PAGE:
White Evangelicals Aren’t Sure About Ramaswamy. But for Indian American Christians, He’s a No-Go.

The former like the young billionaire’s conservative politics. The latter worry about his connections to radical Hinduism.

At 38 years old, Vivek Ramaswamy stands out among his fellow Republican presidential candidates for his age alone. The self-made billionaire has further set himself apart by saying he would ban social media for children, proposing to raise the voting age to 25, and espousing controversial views on 9/11. But when running in a party with a strong evangelical Christian wing, perhaps his most unique characteristic is his Hindu faith, which Ramaswamy has proudly discussed.

“Am I religious? Yes, I am. I am Hindu. I am not Christian. And we are a nation founded on Judeo-Christian values,” he said in an interview with NewsNation that aired last week. “But here is what I can say with confidence: I share those same values in common. I believe I live by those values more so than many self-proclaimed Christian politicians.”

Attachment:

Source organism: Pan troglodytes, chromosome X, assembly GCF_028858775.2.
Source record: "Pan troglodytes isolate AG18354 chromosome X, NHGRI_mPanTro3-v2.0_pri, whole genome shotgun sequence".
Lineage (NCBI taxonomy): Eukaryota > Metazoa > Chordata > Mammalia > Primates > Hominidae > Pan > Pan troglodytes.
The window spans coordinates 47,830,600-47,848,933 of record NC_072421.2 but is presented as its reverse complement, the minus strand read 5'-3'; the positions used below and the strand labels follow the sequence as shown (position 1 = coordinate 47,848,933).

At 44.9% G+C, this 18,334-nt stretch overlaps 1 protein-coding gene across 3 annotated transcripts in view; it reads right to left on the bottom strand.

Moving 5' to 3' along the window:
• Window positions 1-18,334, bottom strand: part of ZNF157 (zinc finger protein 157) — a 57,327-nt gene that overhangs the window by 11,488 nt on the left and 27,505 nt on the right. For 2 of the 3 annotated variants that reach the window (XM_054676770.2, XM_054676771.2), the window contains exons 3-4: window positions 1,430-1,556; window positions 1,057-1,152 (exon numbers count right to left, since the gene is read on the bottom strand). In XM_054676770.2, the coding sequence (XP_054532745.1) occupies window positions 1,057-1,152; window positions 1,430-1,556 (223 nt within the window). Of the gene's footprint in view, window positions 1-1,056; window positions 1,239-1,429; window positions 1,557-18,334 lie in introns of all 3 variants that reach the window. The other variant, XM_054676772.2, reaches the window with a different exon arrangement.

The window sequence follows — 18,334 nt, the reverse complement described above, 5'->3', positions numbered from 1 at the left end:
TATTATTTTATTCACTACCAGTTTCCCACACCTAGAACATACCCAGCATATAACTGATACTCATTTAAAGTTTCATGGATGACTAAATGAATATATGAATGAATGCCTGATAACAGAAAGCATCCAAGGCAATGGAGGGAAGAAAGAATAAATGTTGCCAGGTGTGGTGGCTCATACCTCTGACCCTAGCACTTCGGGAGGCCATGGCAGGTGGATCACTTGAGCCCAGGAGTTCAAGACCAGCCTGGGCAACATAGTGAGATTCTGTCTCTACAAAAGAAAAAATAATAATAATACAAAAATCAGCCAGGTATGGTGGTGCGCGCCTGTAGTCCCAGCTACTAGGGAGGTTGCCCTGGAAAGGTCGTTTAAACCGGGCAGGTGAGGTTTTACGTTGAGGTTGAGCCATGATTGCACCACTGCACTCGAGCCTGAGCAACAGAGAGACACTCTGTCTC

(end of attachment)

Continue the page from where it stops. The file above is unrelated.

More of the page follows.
White evangelical leaders who are considering other GOP candidates than former President Donald Trump are divided on whether a leader whose faith doesn’t stem from Judeo-Christian traditions can effectively lead a nation they believe is rooted in these principles. But in interviews with CT, Indian American Christians expressed apprehension about a leader in the White House who admired Narendra Modi and would further give radical Hinduism a foothold in the United States.

“God is real”

In March, Ramaswamy appeared on CBN where he compared the current state of America to the Israelites wandering in the wilderness. David Brody, who conducted the interview, told The New York Times last month, “The lazy narrative that he’s Hindu so he can’t appeal to evangelicals, I don’t buy it at all.”

Ramaswamy, who grew up in Cincinnati, frequently points out that …

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